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In what Languages were the Books of the Bible written?

The word Bible literally means ‘Books’.  We see it today as one Book and we often refer to it as ‘a Book’.  This is why the Qur’an calls it ‘al Kitab.  More than 40 prophets, who lived through a time span of over 1600 years, wrote the collections of books that make up the Bible.  These prophets had very different backgrounds.  Daniel (whose tomb is in modern-day Iran) was a prime minister in Babylonian (Iraq) and Persian (Iran) Empires.  Nehemiah was an attendant to the Persian Emperor Artaxerxes.  Ezekiel was a Priest.  Dawood (David) was King of Ancient Israel as was his son Suleiman (Solomon), and so on.  Thus you can really think of the Bible (or al Kitab) as more like a library, in one volume, that has 66 books.

To help us better ‘see’ the prophets and their books through history I have placed some (not all because there is not enough room) on a historical timeline.  What stands out is the very long period of human history this timeline covers.  The ticks (or units) of time in this timeline measure centuries (years by the 100’s)!  The green horizontal bars show the lifespan of that particular prophet.  You can see that Ibrahim (Abraham) and Musa (Moses) lived many years!

Timeline for Prophets of Bible
Bible Prophets in Timeline – When these Prophets lived in human History

Different Eras, Prophets and Languages

Because these prophets lived in different time periods, different countries (or empires) and in different social levels (i.e. some were with rulers and others with peasants) the languages used varied.  The prophet Musa (Moses) PBUH wrote the Taurat in Hebrew.  The books of David/Dawood (PBUH) and Solomon/Suleiman (PBUH) in the Zabur were also in Hebrew.  Other books in Zabur (parts of Daniel and Nehemiah – PBUH) were originally written in Aramaic.  The prophet Isa al Masih (PBUH) would have spoken in Aramaic and perhaps Hebrew.  The apostles of Isa al Masih (Jesus) PBUH wrote the books of the Injil in Greek.

What is most interesting for us is that these original languages are preserved, accessible and even used to this very day.  But, these languages, not being European, are not used by Westerners so they do not get the attention that, say, English gets.  You can see the Taurat in Hebrew online by clicking here.  Note that it reads right to left like Arabic.  Read the original Greek of the books of the Injil here.  Then, from these originals, scholars translate the books of the Bible into modern-day languages like English, French, Thai etc. This is similar to how scholars translate the Qur’an from Arabic into the many languages of today.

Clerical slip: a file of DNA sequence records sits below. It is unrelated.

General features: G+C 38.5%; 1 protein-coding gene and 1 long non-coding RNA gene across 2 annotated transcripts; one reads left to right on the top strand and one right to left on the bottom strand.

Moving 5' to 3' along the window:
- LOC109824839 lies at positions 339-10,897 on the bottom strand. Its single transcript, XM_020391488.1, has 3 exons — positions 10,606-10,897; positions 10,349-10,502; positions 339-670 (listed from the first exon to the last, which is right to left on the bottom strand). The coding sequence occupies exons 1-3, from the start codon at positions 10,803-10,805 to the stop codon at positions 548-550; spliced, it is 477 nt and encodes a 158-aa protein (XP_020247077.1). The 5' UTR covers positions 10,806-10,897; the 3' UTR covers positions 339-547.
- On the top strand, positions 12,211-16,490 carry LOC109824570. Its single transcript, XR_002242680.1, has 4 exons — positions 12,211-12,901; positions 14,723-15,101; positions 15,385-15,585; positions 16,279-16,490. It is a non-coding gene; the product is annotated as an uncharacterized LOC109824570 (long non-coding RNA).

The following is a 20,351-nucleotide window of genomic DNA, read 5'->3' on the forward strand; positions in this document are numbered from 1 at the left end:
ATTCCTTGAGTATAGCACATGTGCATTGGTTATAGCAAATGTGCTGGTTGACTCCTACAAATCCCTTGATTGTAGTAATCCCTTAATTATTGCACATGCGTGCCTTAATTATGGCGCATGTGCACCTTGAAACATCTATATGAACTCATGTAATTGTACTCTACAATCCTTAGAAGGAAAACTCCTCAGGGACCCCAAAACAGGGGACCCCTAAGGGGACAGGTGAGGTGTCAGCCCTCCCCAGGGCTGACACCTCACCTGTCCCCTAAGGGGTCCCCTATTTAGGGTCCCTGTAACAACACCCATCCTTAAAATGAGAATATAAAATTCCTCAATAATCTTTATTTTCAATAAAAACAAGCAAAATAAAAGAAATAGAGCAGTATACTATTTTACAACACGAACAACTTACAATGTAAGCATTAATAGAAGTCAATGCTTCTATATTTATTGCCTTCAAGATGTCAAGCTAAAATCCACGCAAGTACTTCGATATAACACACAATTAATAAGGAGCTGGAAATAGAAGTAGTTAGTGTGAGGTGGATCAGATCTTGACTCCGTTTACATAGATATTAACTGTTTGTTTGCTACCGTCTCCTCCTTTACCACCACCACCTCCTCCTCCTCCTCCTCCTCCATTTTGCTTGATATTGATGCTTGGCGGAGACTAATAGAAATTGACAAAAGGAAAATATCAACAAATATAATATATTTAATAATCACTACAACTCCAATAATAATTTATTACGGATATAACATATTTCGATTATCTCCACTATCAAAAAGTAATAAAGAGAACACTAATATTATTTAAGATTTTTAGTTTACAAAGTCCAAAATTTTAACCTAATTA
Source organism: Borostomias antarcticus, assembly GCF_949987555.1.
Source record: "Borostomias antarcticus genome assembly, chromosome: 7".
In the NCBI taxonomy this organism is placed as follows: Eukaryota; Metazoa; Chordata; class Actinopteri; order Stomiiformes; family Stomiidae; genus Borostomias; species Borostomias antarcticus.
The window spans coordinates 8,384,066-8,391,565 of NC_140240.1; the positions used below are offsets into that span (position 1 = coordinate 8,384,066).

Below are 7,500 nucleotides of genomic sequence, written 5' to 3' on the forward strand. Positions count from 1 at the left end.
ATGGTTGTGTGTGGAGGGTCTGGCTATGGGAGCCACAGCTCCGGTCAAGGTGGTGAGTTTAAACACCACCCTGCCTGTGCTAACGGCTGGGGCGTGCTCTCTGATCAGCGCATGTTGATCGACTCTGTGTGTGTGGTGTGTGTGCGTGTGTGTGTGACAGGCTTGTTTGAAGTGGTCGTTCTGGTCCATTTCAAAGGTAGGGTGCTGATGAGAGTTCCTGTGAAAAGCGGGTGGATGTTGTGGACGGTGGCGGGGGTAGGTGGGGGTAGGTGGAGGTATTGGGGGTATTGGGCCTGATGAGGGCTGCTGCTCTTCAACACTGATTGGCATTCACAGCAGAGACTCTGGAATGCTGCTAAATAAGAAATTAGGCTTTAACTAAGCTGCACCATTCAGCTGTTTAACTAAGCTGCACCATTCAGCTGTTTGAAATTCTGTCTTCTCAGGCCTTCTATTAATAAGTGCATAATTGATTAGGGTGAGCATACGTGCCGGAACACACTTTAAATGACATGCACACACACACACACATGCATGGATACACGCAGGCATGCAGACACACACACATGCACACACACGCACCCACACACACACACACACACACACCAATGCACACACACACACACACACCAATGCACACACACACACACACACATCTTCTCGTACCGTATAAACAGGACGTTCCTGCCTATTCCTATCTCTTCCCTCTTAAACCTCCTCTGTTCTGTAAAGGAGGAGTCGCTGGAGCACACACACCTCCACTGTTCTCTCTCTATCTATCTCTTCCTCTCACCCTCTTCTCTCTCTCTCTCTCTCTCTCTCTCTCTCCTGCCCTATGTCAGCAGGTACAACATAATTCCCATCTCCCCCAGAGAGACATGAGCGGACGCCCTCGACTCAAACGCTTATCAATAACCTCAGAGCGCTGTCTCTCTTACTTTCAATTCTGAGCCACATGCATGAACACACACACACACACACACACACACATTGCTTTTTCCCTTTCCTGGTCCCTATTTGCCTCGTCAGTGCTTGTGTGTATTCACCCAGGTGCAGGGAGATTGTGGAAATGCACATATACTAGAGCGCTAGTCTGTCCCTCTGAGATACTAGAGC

Learn Allah’s story from its beginning with the Sign of Adam.

10 thoughts on “In what Languages were the Books of the Bible written?”

  1. Thanks. I asked two questions, and one of them is answered here.”The books of the Injil (they are not shown on this timeline) were originally written in Greek.”. I also asked in which language did Jesus PBUH speak?

    1. Hi Mohammad
      You probably missed it because I did not prominently answer Q2 but take a look again at the 2nd last sentence of 2nd last paragraph where I write that “The prophet Isa al Masih (PBUH) would have spoken in Aramaic and perhaps Hebrew.” In other words Jesus (PBUH) spoke in Aramaic

      1. Thank you very much. My mistake I missed it. How come Jesus (PBUH) spoke Aramaic and the Gospel(s) originally ended in Greek? Isn’t it like as if the Holy Quran came in Chinese though the Prophet (PBUH) spoke Arabic?